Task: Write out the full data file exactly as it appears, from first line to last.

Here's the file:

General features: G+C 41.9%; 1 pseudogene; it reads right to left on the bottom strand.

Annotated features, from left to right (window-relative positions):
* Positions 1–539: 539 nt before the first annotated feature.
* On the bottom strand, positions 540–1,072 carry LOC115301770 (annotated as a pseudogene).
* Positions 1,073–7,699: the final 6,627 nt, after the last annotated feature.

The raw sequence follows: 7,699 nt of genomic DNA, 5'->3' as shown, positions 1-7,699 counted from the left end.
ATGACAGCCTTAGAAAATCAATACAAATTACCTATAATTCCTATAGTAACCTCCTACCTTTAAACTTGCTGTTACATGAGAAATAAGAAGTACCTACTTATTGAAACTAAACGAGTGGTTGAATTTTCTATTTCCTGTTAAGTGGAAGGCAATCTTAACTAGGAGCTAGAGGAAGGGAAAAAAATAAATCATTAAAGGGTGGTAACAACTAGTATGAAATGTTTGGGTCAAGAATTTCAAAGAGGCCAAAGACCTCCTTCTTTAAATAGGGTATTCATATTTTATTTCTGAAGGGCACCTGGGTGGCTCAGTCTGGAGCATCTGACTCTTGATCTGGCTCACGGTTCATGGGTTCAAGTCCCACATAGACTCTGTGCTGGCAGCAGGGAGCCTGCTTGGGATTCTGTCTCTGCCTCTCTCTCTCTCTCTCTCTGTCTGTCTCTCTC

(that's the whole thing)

General features: G+C 41.9%; 1 pseudogene; it reads right to left on the bottom strand.

Annotated features, from left to right (window-relative positions):
* Positions 1–539: 539 nt before the first annotated feature.
* On the bottom strand, positions 540–1,072 carry LOC115301770 (annotated as a pseudogene).
* Positions 1,073–7,699: the final 6,627 nt, after the last annotated feature.

The raw sequence follows: 7,699 nt of genomic DNA, 5'->3' as shown, positions 1-7,699 counted from the left end.
ATGACAGCCTTAGAAAATCAATACAAATTACCTATAATTCCTATAGTAACCTCCTACCTTTAAACTTGCTGTTACATGAGAAATAAGAAGTACCTACTTATTGAAACTAAACGAGTGGTTGAATTTTCTATTTCCTGTTAAGTGGAAGGCAATCTTAACTAGGAGCTAGAGGAAGGGAAAAAAATAAATCATTAAAGGGTGGTAACAACTAGTATGAAATGTTTGGGTCAAGAATTTCAAAGAGGCCAAAGACCTCCTTCTTTAAATAGGGTATTCATATTTTATTTCTGAAGGGCACCTGGGTGGCTCAGTCTGGAGCATCTGACTCTTGATCTGGCTCACGGTTCATGGGTTCAAGTCCCACATAGACTCTGTGCTGGCAGCAGGGAGCCTGCTTGGGATTCTGTCTCTGCCTCTCTCTCTCTCTCTCTCTGTCTGTCTCTCTC